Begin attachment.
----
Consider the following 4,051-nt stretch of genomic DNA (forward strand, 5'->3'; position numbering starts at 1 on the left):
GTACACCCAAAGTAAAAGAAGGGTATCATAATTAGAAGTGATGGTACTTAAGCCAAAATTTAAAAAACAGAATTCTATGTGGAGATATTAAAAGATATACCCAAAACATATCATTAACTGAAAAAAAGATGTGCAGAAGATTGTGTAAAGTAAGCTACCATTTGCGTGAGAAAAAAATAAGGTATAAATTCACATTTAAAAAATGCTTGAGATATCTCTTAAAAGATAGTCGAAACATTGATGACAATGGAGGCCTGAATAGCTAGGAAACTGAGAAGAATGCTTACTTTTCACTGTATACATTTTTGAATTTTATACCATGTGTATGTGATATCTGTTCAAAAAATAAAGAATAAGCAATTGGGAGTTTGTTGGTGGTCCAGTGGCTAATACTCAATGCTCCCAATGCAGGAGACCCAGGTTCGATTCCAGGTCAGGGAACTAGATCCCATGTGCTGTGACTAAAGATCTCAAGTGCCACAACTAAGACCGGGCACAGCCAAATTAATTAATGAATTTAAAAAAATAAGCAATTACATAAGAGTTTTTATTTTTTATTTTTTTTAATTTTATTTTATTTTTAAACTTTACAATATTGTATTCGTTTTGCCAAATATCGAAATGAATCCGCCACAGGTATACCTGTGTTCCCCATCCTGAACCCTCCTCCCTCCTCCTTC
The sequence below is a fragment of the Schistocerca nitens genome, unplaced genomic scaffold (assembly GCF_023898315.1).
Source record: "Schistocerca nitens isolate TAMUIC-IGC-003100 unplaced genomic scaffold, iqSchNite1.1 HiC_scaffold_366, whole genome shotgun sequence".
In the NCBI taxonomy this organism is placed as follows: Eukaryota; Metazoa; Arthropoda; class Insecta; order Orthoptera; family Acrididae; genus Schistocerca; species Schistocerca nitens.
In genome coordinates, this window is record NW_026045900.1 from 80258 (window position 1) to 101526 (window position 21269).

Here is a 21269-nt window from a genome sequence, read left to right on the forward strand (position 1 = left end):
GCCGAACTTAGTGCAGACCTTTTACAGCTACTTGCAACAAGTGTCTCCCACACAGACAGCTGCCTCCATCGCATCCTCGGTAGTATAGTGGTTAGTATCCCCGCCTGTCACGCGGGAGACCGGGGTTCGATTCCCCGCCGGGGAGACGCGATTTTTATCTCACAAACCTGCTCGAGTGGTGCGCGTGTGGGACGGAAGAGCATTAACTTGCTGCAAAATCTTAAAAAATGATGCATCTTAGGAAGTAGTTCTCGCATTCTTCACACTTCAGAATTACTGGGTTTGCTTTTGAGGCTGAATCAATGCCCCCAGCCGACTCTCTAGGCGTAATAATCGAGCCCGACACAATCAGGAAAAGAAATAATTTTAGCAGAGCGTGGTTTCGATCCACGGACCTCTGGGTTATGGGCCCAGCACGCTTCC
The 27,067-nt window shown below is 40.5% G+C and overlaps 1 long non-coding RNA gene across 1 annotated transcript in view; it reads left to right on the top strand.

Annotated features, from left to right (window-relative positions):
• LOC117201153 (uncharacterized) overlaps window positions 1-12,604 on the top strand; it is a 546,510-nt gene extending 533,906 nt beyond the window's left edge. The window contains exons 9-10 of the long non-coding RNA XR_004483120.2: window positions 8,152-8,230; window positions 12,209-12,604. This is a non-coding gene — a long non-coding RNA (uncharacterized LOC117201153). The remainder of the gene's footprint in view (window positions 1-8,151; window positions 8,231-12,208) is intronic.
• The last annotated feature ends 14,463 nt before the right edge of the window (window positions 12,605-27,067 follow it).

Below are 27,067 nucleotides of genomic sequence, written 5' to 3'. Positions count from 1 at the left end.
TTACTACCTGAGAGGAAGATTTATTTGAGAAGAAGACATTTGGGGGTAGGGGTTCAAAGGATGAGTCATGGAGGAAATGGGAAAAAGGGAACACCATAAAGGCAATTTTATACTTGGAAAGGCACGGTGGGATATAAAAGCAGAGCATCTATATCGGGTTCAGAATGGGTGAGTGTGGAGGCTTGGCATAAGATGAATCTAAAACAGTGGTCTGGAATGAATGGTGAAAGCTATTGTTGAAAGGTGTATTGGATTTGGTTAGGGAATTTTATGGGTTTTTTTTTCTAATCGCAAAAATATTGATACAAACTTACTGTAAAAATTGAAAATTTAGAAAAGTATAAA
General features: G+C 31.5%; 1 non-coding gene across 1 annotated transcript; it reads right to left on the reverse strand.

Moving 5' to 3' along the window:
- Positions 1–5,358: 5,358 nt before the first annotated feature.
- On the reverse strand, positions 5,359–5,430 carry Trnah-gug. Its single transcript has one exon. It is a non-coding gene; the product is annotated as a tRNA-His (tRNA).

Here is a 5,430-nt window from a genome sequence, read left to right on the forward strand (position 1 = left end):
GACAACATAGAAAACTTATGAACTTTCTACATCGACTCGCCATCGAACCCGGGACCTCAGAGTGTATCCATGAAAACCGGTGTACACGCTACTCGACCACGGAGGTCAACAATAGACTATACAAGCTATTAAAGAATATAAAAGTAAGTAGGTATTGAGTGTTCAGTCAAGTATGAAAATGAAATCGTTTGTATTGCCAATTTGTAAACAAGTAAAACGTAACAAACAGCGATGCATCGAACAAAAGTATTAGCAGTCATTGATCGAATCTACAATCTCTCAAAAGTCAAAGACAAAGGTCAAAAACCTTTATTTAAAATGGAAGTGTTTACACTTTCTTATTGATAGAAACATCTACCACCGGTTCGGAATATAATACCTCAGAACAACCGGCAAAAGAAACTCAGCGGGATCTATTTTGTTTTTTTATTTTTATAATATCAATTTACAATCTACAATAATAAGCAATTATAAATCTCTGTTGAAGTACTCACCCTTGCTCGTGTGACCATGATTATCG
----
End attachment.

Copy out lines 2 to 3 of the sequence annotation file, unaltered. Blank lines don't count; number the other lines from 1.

GTACACCCAAAGTAAAAGAAGGGTATCATAATTAGAAGTGATGGTACTTAAGCCAAAATTTAAAAAACAGAATTCTATGTGGAGATATTAAAAGATATACCCAAAACATATCATTAACTGAAAAAAAGATGTGCAGAAGATTGTGTAAAGTAAGCTACCATTTGCGTGAGAAAAAAATAAGGTATAAATTCACATTTAAAAAATGCTTGAGATATCTCTTAAAAGATAGTCGAAACATTGATGACAATGGAGGCCTGAATAGCTAGGAAACTGAGAAGAATGCTTACTTTTCACTGTATACATTTTTGAATTTTATACCATGTGTATGTGATATCTGTTCAAAAAATAAAGAATAAGCAATTGGGAGTTTGTTGGTGGTCCAGTGGCTAATACTCAATGCTCCCAATGCAGGAGACCCAGGTTCGATTCCAGGTCAGGGAACTAGATCCCATGTGCTGTGACTAAAGATCTCAAGTGCCACAACTAAGACCGGGCACAGCCAAATTAATTAATGAATTTAAAAAAATAAGCAATTACATAAGAGTTTTTATTTTTTATTTTTTTTAATTTTATTTTATTTTTAAACTTTACAATATTGTATTCGTTTTGCCAAATATCGAAATGAATCCGCCACAGGTATACCTGTGTTCCCCATCCTGAACCCTCCTCCCTCCTCCTTC
The sequence below is a fragment of the Schistocerca nitens genome, unplaced genomic scaffold (assembly GCF_023898315.1).